Decision on media ownership put back


Prime Minister Tony Blair will keep the media industry in the dark for another six months over whether he will relax ownership rules.

It has emerged that the draft communications bill, which had been expected later this year, will not be presented to Parliament until next year.

Meanwhile, an attempt by Media Secretary Tessa Jowell and Industry Secretary Patricia Hewitt to secure early approval from Parliament to establish Ofcom has hit a snag, jeopardising the Government’s manifesto commitment to establish the new media regulator by 2003.

The delay in publishing the draft bill will be a further disappointment to the ITV companies and the newspaper industry waiting for reform of ownership rules.

The Government will be setting out its initial response to the plea by publishers for a relaxation of the rules, which bar newspapers with 20 per cent of the market from providing a TV service, and to calls from broadcasters for an easing of ownership rules to pave the way for a merger which will create a single ITV.

After publication of the draft bill there will be a further statutory three-month period to allow publishers and broadcasters to make further representations while Parliament also has its say.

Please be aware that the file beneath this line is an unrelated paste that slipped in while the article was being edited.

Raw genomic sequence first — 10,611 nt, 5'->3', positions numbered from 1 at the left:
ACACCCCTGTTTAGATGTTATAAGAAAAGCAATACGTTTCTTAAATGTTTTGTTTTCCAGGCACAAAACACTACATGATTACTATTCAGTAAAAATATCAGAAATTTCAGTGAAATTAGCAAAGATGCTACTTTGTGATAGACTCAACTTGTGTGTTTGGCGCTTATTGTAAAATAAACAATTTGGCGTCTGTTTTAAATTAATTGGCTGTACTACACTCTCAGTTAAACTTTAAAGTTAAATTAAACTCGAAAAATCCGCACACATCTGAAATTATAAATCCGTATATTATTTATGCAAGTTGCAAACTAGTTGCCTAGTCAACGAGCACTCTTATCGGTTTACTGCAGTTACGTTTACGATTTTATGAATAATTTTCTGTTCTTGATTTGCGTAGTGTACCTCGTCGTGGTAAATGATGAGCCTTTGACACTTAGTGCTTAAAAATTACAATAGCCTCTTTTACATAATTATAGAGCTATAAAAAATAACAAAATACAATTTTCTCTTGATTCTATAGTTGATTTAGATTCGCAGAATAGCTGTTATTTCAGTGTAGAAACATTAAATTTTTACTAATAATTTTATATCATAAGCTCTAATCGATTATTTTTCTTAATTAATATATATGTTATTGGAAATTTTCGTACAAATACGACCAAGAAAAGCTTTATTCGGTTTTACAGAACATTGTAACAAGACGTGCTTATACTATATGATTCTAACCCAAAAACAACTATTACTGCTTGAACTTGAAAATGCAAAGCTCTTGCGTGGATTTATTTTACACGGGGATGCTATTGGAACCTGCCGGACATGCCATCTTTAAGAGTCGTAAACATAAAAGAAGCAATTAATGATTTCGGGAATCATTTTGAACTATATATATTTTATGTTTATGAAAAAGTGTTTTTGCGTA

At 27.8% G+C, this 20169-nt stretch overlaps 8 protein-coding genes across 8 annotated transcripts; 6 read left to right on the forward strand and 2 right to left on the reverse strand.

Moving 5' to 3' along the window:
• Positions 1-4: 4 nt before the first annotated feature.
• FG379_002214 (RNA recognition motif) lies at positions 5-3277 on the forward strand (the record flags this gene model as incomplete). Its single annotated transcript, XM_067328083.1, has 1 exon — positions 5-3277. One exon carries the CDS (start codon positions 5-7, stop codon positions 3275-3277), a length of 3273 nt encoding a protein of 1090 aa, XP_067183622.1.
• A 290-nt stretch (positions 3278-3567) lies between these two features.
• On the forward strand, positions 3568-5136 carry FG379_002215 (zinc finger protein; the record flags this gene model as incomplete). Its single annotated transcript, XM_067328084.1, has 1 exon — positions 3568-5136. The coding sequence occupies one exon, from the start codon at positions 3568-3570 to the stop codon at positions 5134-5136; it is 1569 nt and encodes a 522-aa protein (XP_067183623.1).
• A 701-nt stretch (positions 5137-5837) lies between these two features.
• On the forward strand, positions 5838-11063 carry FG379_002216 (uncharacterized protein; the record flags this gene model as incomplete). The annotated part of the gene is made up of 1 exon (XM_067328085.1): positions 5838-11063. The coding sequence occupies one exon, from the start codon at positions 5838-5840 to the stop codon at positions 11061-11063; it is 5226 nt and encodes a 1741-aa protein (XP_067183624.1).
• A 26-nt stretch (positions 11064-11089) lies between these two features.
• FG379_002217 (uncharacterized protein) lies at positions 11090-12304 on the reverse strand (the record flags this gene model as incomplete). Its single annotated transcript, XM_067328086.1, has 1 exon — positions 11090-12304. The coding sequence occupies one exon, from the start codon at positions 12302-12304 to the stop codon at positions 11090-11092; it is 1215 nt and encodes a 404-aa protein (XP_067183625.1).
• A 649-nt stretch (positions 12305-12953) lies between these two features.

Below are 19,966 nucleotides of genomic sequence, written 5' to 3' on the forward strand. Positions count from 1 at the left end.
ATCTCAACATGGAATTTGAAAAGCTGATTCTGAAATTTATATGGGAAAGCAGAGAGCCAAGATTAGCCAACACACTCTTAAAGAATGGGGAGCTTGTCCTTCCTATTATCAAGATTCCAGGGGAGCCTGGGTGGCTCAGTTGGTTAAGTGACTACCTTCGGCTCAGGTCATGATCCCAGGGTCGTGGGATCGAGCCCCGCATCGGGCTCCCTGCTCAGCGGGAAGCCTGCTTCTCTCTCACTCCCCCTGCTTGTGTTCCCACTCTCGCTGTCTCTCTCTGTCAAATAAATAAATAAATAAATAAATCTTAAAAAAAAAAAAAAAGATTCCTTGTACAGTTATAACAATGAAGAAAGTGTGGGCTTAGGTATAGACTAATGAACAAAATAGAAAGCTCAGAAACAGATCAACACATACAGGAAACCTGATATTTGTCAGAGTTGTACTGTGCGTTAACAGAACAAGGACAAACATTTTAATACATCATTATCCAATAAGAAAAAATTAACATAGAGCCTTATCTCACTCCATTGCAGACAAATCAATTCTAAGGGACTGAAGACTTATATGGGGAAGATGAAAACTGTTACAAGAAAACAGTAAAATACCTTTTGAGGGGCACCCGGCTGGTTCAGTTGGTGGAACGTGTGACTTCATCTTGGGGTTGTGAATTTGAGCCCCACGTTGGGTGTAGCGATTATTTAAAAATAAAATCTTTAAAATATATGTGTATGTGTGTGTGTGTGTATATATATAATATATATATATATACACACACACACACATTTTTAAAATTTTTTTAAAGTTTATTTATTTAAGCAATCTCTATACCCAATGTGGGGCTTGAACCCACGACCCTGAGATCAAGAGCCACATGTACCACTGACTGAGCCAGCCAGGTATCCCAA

The Prime Minister has already disappointed the media by delaying the main legislation until the 2002-3 session, which will not get under way until October or November next year.

Now Jowell’s plans to use a "paving" bill to create Ofcom, before MPs adjourn for their summer break next week, are also likely to be thwarted.

Government business managers in the Lords claim they already have a heavy legislative timetable and have suggested to Jowell and Hewitt that they use their powers to make orders to set up the new body, a move that would cause Parliamentary uproar.

"We are looking at practical measures to get the core of Ofcom up and running quickly," said Jowell.

lBBC director general Greg Dyke warned he could drop a planned £15m investment in digital radio if the corporation’s five new services are not given the go-ahead. The news comes as Jowell confirmed she was delaying her decision until September.

Jowell, who announced she would extend the consultation, said the nine services could not duplicate the commercial sector or be used to justify moving minority broadcasting from the main national services.

Dyke said the BBC would "think again" if the portfolio of services, including Network X, a black music station with a dedicated news and features team, was refused.


By David Rose and Julie Tomlin

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